Nissan Buys Controlling Interest In MItsubishi
Crippled by a recent fuel economy cheating scandal that goes back 25 years, Mitsubishi has fallen on hard economic times. Some industry analysts speculated it might go bankrupt soon or be taken over by another company. Yesterday, Nissan CEO Carlos Ghosn announced his company has purchased a controlling interest in Mitsubishi for $2.2 billion. The deal gives Nissan 34% of Mitsubishi stock and 4 seats on its board of directors.
Deals like this don’t happen overnight. The most recent scandal just came to light a short while ago. The news caused the company stock to plummet in value. Interestingly enough, the majority of the cars involved in that scandal are small, Kei class cars sold in the Japanese market as Nissans. It turns out Nissan originally alerted Japanese authorities to the falsified mileage tests. Now it gets to acquire controlling interest in Mitsubishi at a bargain basement price. The world is an interesting place, isn’t it?
Perhaps I am being too suspicious. According to a press release, “It represents a win-win,” Ghosn says “We believe in the potential of Mitsubishi Motors.” He said Nissan would “preserve and nourish” the Mitsubishi brand, adding that the agreement came together quickly because Mitsubishi was open and honest about the scale of its problems.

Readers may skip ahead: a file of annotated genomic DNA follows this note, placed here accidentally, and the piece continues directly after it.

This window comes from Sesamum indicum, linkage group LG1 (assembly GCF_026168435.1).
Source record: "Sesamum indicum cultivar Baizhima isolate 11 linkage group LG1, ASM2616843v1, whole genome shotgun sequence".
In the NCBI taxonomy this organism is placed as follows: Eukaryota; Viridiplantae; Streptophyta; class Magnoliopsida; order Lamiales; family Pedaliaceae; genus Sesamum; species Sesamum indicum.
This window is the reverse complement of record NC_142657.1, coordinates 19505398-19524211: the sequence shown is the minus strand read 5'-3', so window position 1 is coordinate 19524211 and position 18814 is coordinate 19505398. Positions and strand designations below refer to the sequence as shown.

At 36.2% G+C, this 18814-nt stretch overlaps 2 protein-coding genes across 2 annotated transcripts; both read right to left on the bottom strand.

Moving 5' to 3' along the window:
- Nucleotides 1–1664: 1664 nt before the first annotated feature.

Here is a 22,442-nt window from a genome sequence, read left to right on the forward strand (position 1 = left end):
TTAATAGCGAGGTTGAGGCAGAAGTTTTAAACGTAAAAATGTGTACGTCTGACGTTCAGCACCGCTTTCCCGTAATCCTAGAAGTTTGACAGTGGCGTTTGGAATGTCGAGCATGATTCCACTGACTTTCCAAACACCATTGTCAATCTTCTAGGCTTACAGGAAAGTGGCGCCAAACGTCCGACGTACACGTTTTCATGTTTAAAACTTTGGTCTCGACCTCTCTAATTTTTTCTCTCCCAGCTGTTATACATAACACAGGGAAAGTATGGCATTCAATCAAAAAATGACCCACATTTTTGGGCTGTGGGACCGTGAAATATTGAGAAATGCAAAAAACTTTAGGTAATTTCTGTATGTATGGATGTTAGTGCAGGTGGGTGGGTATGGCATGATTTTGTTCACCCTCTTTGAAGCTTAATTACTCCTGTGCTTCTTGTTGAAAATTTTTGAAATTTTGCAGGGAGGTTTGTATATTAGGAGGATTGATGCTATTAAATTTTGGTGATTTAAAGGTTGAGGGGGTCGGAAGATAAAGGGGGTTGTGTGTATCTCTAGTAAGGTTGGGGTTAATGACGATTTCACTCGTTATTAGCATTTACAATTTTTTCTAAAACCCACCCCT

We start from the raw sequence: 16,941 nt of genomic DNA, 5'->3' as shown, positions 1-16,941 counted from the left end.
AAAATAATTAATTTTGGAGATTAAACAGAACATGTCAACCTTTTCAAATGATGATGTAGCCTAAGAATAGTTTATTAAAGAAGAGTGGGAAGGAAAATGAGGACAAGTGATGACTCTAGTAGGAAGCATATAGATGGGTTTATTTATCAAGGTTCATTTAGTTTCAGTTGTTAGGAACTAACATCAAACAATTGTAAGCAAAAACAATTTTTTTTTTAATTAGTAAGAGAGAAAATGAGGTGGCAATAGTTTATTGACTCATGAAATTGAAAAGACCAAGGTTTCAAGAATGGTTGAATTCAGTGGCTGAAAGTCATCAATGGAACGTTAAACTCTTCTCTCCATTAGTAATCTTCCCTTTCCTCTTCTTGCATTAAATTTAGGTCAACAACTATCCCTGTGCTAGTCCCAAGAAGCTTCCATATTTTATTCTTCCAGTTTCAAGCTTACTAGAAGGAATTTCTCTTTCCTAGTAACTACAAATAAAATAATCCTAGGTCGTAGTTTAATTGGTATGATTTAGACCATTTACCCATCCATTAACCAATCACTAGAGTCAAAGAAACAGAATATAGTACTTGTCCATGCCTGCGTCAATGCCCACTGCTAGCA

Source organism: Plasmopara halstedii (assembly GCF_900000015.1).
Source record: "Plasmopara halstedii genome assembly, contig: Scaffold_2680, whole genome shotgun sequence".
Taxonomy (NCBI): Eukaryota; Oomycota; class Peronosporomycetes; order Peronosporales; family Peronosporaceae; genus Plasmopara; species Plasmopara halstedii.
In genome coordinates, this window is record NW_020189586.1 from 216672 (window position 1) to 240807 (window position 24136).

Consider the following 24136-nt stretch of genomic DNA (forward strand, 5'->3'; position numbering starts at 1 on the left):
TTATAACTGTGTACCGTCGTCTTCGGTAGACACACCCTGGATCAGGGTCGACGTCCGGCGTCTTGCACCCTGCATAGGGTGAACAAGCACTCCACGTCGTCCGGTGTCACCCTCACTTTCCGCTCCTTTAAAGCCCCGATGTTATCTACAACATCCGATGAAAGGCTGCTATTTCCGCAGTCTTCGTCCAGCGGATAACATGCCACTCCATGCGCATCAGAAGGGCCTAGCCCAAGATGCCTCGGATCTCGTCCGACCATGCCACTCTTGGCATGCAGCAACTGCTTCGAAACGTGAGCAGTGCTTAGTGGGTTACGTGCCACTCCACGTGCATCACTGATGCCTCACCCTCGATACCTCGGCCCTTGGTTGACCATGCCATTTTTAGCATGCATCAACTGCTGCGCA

For his part, Mitsubishi CEO Osamu Masuko said his company needed the help and that a deeper partnership with Nissan was an “important pathway” to re-establishing trust in his company’s tarnished brand. “We had to do something quite daring. It is not an easy task to restore trust.”
The new arrangement has several positive aspects for Nissan. For one, the Kei class represents about 40% of the Japanese new-car market. Nissan had long ago abandoned it efforts to compete in that market segment, preferring to let Mitsubishi build its cars for it. Letting Mitsubishi fail would deny Nissan access to that lucrative part of the indigenous market. It will also help Nissan tap into Mitsubishi’s solid sales network in Southeast Asia. Nissan sales in that part of the world have been disappointing.
The new arrangement will also help Nissan achieve higher volume in an era when economies of scale is the new mantra. “Why spend twice? One development can be done and shared,” Ghosn said, stressing both companies could share work in areas such as pickups, electric cars, and autonomous vehicles.
Both companies have identified electric vehicles as critical to their future growth. Working together will allow them to pool their electric powertrain resources. “There’s an easy way to spin this positively,” said Kurt Sanger, lead auto analyst at Deutsche Securities Japan. “At the end, this is about much more than just minicars in Japan.”
For US customers, the association with Nissan may guarantee that the long-awaited Mitsubishi Outlander PHEV, which has set sales records in many foreign markets, will actually arrive as promised later this year.